As more and more digital data is created and stored, the world needs more standard measurements to keep up with ever-increasing numbers.

To that end, the 27th General Conference on Weights and Measures on Friday introduced four new prefixes into the International System of Units, or metric system: ronna (27 zeros after the first digit) and quetta (30 zeros), which are now at the top end of the Measuring range and Ronto (27 zeros after the decimal point) and Quecto (30 zeros), which are now at the bottom.

“Most people are familiar with prefixes like milligrams as in milligrams,” Richard Brown, head of metrology at Britain’s National Physical Laboratory, who proposed the four new prefixes, told The Associated Press. “But these [new additions] are prefixes for the highest and lowest levels ever measured.”

Yotta (24 zeros) was the largest prefix in the metric system before the newcomers. Now it can be said that the mass of the earth is about 6 ronnagrams instead of 6,000 yottagrams. The sun can be said to have about 2,000 quettagrams instead of 2,000,000,000 yottagrams.

The new prefixes come at a time when scientists and industry are grappling with data that requires measurements beyond the current range.

“The change was largely driven by the growing demands of data science and digital storage, which already use prefixes at the top of the existing range (yottabytes and zettabytes to express vast amounts of digital information),” the National Physical Laboratory said in a statement.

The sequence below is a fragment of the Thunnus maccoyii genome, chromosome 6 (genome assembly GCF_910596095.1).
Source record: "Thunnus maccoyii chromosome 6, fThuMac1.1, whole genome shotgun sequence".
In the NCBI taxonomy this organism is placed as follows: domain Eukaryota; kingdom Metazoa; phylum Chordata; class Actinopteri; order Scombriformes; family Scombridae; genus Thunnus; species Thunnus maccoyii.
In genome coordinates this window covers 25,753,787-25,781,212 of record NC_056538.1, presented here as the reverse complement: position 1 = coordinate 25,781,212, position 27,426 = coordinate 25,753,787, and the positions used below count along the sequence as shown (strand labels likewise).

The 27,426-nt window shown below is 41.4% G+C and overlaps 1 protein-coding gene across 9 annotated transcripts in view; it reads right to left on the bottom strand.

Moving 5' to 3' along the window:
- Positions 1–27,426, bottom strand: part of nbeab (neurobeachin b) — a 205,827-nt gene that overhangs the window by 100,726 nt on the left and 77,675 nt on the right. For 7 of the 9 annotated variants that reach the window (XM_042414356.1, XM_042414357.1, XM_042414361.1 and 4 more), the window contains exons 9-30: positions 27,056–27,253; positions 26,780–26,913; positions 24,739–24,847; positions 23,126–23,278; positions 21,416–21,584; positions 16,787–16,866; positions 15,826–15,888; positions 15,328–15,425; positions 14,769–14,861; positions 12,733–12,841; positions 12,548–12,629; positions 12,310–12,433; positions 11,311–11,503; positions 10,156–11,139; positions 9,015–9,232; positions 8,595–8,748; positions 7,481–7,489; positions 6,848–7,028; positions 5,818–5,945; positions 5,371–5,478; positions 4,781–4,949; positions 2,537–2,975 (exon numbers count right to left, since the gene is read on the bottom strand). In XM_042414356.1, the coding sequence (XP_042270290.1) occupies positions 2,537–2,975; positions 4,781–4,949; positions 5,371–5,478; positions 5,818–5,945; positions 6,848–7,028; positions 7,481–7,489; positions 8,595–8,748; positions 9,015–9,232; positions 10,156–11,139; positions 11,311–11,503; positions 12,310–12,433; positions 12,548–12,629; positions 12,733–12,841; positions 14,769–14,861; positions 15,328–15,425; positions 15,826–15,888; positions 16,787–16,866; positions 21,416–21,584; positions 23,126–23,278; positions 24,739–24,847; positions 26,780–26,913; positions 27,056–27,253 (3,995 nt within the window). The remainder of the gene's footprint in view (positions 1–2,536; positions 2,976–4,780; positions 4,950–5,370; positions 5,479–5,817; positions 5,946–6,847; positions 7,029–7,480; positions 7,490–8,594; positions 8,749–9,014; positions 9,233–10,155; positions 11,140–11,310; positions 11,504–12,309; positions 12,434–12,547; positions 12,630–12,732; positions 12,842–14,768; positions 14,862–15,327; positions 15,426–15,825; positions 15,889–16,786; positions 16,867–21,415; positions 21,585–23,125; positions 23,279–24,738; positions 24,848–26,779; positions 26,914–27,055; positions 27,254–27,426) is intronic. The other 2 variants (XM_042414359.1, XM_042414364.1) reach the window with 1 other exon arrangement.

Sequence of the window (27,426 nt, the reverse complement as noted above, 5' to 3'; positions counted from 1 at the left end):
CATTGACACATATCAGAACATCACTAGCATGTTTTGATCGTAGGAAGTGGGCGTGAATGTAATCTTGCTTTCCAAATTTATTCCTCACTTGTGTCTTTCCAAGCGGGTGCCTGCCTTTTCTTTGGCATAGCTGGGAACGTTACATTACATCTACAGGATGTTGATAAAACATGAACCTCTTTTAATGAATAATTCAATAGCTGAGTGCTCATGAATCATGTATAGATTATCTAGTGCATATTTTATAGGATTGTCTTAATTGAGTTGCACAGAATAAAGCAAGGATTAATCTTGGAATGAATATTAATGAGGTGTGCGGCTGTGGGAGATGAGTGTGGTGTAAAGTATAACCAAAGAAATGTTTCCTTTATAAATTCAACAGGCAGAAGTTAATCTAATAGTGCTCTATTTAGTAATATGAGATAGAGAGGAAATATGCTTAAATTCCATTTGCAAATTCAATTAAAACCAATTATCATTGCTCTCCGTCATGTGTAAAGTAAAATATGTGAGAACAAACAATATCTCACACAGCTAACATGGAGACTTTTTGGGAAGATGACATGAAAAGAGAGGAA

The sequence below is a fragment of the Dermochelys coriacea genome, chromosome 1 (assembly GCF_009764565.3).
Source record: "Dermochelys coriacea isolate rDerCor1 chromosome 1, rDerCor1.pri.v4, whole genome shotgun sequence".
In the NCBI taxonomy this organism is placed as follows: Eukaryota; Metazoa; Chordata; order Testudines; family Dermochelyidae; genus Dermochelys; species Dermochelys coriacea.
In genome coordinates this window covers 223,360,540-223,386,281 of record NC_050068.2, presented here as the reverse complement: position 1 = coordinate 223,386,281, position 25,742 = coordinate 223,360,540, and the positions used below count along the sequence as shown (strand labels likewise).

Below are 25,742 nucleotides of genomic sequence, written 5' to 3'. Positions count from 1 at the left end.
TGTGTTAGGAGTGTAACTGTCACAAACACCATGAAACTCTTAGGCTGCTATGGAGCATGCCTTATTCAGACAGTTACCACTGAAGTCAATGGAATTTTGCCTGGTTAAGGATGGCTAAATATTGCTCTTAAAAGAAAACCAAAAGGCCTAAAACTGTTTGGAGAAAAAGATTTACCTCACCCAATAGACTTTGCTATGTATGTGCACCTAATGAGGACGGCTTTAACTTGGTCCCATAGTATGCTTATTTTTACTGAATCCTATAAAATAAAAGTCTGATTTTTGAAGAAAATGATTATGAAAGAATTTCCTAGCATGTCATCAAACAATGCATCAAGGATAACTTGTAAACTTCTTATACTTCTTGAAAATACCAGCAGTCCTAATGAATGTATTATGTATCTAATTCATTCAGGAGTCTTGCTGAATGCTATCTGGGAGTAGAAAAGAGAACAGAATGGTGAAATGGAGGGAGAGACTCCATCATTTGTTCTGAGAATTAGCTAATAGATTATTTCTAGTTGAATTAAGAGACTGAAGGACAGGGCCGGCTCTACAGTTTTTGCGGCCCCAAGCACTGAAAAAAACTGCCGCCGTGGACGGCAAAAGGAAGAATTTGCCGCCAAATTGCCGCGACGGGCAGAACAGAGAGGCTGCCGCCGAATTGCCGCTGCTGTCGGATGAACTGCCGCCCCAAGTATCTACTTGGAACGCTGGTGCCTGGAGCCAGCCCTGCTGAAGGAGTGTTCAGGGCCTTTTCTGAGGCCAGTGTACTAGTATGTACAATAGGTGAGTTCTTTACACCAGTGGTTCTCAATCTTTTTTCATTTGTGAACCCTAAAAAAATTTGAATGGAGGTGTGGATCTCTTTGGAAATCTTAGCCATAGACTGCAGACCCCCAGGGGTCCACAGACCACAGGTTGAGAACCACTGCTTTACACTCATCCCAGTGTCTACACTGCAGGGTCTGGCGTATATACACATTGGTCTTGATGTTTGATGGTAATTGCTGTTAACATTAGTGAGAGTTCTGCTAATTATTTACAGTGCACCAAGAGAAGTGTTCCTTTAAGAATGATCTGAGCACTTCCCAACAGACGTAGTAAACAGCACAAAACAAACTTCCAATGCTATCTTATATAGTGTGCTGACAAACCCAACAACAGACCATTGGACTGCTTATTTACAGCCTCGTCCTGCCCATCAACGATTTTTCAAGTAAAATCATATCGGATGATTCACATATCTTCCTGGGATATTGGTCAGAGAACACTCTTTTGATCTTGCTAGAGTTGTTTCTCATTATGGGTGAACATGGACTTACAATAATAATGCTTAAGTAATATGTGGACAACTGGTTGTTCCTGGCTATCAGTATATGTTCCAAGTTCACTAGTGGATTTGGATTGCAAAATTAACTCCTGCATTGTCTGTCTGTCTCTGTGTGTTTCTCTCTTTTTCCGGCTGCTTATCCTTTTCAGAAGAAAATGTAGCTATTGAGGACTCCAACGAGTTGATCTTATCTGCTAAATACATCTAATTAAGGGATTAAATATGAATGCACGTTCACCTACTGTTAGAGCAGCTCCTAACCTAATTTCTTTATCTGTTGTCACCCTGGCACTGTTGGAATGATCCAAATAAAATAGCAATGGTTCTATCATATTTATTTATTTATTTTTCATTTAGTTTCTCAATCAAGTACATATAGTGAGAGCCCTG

According to market research group International Data Corporation, by 2025 the world is expected to have generated approximately 175 zettabytes (21 zeros) of data.

The small number prefixes (ronto and quecto) will be useful for quantum science and particle physics, the NPL said. The mass of an electron is about 1 rontogram instead of 0.001 yoctogram (the smallest prefix before the newcomers).

According to the National Physical Laboratory, this is the first expansion of the measurement system since 1991.

“R” and “Q” stand for Ronna and Quecta, while “r” and “q” stand for Ronto and Quecto. Brown told The Associated Press that these letters were chosen because they were not already used by other prefixes.

“It was high time. [We] need new words when things expand,” Brown said. “In just a few decades, the world has become a very different place.”

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